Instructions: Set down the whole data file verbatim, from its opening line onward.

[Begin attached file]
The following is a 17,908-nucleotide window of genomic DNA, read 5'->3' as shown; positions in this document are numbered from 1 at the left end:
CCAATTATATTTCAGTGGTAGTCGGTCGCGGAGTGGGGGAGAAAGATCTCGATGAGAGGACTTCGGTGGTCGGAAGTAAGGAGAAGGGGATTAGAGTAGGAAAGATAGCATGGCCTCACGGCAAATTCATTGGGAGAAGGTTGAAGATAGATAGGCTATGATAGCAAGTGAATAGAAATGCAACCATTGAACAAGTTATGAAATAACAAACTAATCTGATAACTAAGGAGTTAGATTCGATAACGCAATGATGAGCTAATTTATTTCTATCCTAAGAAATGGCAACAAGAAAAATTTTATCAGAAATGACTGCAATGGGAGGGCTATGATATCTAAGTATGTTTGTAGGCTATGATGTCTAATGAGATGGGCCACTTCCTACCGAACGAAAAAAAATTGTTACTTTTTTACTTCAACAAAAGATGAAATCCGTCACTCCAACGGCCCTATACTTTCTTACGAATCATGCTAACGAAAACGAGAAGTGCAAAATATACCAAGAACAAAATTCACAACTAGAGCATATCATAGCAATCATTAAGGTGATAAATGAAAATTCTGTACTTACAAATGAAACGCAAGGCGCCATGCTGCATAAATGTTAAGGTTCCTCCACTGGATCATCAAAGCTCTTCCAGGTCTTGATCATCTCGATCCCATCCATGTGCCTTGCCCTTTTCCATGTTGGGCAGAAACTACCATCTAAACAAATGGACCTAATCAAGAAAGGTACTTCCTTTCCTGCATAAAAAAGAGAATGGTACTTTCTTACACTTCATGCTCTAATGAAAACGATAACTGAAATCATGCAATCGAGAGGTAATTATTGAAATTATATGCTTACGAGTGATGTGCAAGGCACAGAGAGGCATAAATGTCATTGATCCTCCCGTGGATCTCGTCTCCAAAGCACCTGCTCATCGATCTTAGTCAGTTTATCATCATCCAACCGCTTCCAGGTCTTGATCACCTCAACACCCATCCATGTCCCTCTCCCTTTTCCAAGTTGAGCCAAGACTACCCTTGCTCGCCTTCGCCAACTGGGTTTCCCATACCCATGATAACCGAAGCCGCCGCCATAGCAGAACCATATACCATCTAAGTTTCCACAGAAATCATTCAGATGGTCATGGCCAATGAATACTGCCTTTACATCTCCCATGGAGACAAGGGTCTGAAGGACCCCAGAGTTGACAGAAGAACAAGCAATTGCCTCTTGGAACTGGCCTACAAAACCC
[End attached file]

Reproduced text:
The following is a 17,908-nucleotide window of genomic DNA, read 5'->3' as shown; positions in this document are numbered from 1 at the left end:
CCAATTATATTTCAGTGGTAGTCGGTCGCGGAGTGGGGGAGAAAGATCTCGATGAGAGGACTTCGGTGGTCGGAAGTAAGGAGAAGGGGATTAGAGTAGGAAAGATAGCATGGCCTCACGGCAAATTCATTGGGAGAAGGTTGAAGATAGATAGGCTATGATAGCAAGTGAATAGAAATGCAACCATTGAACAAGTTATGAAATAACAAACTAATCTGATAACTAAGGAGTTAGATTCGATAACGCAATGATGAGCTAATTTATTTCTATCCTAAGAAATGGCAACAAGAAAAATTTTATCAGAAATGACTGCAATGGGAGGGCTATGATATCTAAGTATGTTTGTAGGCTATGATGTCTAATGAGATGGGCCACTTCCTACCGAACGAAAAAAAATTGTTACTTTTTTACTTCAACAAAAGATGAAATCCGTCACTCCAACGGCCCTATACTTTCTTACGAATCATGCTAACGAAAACGAGAAGTGCAAAATATACCAAGAACAAAATTCACAACTAGAGCATATCATAGCAATCATTAAGGTGATAAATGAAAATTCTGTACTTACAAATGAAACGCAAGGCGCCATGCTGCATAAATGTTAAGGTTCCTCCACTGGATCATCAAAGCTCTTCCAGGTCTTGATCATCTCGATCCCATCCATGTGCCTTGCCCTTTTCCATGTTGGGCAGAAACTACCATCTAAACAAATGGACCTAATCAAGAAAGGTACTTCCTTTCCTGCATAAAAAAGAGAATGGTACTTTCTTACACTTCATGCTCTAATGAAAACGATAACTGAAATCATGCAATCGAGAGGTAATTATTGAAATTATATGCTTACGAGTGATGTGCAAGGCACAGAGAGGCATAAATGTCATTGATCCTCCCGTGGATCTCGTCTCCAAAGCACCTGCTCATCGATCTTAGTCAGTTTATCATCATCCAACCGCTTCCAGGTCTTGATCACCTCAACACCCATCCATGTCCCTCTCCCTTTTCCAAGTTGAGCCAAGACTACCCTTGCTCGCCTTCGCCAACTGGGTTTCCCATACCCATGATAACCGAAGCCGCCGCCATAGCAGAACCATATACCATCTAAGTTTCCACAGAAATCATTCAGATGGTCATGGCCAATGAATACTGCCTTTACATCTCCCATGGAGACAAGGGTCTGAAGGACCCCAGAGTTGACAGAAGAACAAGCAATTGCCTCTTGGAACTGGCCTACAAAACCC